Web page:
Book Reviews of The Red Pony

The Red Pony
The Red Pony
Author: John Steinbeck
The Market's bargain prices are even better for Paperbackswap club members!
Retail Price: $11.00
Buy New (Mass Market Paperback): $10.19 (save 7%) or
Become a PBS member and pay $6.29+1 PBS book credit (save 42%)
ISBN-13: 9780140177367
ISBN-10: 0140177361
Publication Date: 2/1/1993
Pages: 112
Rating:
  • Currently 3.5/5 Stars.
 71

3.5 stars, based on 71 ratings
Publisher: Penguin
Book Type: Mass Market Paperback
Reviews: Amazon | Write a Review

12 Book Reviews submitted by our Members...sorted by voted most helpful

reviewed The Red Pony on + 10 more book reviews
Helpful Score: 1
I enjoyed the story as well as the character development and descriptions of rural life.
reviewed The Red Pony on + 69 more book reviews
Helpful Score: 1
The Red Pony is the story of a boy who dreamed great dreams, of the sorrel colt that was the focus of those dreams, of the land that nourished them, of the mountains that hid their fulfillment. Steinbeck's early masterpiece reveals his profound love of many things - children and their wondrous imaginings, mountains, animals, people - and the land. The Red Pony is one of Steinbeck's most beloved works. It will be treasured by generations.
reviewed The Red Pony on + 6 more book reviews
Helpful Score: 1
In fairness I'm rating this book a four although I had hated it. After someone explained the point of it to me, now it's just 'oh, I get it' but that doesn't really translate into stars as easily. I'll explain why I'm rating it four stars anyway, though. The book started out beautifully, because, at that point, it was fulfilling all of my expectations and more. I figured this would, after all, be about a boy and his red pony. Then, not halfway the book, that all ends but the book keeps going--only to end in what appears to be the middle of nowhere. The point of the book isn't the pony, but that the pony is the beginning of the boy's journey into adulthood and the understanding of how the world really works. At this, the book does succeed and does very well in doing so (deserving it's four stars)--in hindsight. It doesn't do much, however, if you think THE RED PONY is simply about the red pony. Darn those slippery classics.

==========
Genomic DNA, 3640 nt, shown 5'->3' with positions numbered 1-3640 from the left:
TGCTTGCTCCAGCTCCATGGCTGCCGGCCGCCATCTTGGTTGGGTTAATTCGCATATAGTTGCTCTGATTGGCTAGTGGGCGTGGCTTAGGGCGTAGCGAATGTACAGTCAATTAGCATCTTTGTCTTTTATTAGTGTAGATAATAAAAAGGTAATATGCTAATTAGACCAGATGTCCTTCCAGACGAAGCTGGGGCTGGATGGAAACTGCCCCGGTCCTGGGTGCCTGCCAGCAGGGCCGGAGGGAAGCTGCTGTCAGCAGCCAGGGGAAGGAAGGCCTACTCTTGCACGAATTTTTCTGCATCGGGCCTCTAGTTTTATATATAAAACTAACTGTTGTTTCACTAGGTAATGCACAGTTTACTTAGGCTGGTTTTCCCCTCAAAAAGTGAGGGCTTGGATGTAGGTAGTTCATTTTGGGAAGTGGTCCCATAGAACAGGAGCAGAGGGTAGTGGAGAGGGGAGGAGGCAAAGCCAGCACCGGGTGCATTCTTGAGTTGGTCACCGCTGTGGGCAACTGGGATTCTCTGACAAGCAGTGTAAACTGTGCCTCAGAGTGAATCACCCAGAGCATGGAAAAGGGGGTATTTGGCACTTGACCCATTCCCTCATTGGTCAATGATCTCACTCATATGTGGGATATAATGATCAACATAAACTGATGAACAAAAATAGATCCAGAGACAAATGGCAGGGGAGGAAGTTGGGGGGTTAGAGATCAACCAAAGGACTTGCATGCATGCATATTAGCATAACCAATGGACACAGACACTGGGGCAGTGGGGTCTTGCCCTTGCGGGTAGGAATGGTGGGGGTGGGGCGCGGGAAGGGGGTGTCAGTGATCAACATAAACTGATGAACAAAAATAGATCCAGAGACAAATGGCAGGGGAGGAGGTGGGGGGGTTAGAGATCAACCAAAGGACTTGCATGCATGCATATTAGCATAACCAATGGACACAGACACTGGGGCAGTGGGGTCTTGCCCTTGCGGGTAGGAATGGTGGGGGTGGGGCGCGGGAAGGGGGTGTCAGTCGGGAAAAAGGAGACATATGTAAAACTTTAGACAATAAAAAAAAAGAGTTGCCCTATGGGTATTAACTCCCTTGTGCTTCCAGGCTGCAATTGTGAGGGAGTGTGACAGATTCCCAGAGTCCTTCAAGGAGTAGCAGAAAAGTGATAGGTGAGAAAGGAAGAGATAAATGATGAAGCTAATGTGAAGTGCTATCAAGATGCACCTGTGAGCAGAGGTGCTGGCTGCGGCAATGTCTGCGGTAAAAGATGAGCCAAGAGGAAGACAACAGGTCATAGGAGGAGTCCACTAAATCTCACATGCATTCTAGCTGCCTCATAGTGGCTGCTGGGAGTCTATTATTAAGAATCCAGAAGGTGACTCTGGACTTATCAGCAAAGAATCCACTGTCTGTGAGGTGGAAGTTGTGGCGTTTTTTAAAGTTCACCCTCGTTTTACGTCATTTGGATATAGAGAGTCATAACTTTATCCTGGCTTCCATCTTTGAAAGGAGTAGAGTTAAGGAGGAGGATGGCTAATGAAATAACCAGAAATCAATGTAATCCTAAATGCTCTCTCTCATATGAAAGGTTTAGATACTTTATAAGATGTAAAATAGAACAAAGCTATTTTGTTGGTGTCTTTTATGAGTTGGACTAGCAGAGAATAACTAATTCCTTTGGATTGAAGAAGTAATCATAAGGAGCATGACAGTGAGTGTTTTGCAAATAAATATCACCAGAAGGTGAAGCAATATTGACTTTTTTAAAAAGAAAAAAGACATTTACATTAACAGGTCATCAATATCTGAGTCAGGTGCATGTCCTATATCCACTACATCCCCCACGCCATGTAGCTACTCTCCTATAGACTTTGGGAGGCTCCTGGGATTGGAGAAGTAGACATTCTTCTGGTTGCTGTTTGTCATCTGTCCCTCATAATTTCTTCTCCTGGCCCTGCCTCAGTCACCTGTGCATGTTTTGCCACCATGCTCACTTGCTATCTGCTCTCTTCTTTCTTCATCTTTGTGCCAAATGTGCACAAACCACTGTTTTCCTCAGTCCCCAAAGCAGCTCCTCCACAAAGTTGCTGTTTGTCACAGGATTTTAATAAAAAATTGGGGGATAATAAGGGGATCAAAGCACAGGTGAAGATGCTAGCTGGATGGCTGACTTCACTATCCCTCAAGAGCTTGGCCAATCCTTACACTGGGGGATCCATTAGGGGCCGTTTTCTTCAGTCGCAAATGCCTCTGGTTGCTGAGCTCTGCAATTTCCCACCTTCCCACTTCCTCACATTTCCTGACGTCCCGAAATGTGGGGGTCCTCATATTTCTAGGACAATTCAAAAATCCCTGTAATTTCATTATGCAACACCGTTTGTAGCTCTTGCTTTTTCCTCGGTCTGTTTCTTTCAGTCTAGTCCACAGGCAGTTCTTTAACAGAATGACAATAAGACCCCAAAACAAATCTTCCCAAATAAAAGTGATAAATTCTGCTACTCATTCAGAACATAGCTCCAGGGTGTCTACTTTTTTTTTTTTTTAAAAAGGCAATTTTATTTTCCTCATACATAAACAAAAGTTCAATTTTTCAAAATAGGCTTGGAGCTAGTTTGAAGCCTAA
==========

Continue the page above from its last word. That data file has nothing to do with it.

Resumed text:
reviewed The Red Pony on + 311 more book reviews
Jody and his family live on a farm where Jody helps take care of the chickens, cows and other things. His father decides that he is old enough to take care of his own horse, and gets him a red pony named Gabilan. After months of taking care of the pony and becoming attached to it, Gabilan becomes ill, and the emotional impact of that effects everything about Jody's view of life and how he deals with loss.

I decided to read this because this book, like many of Steinbeck's other books, was mention in the young adult book Steinbeck's Ghost by Lewis Buzbee. I had never read anything by him before, but knew the basics about some of his big ones (East of Eden, Of Mice and Men, and Grapes of Wrath).

The Red Pony was very different from any book I have read. A little less than half way through, the pony is no longer in the story and basically we see how Jody deals with his emotions after losing the pony. Then some random life events come into the story, and I am not sure what their point was, except maybe that life goes on.

I did enjoy this book because it was different and I didn't know what to expect. I would be interested in reading more Steinbeck because I still don't understand his greatness or what makes his books classics.
reviewed The Red Pony on + 10 more book reviews
A classic, that I was surprised to find I quite enjoyed. Typical Steibeck-esque ending however.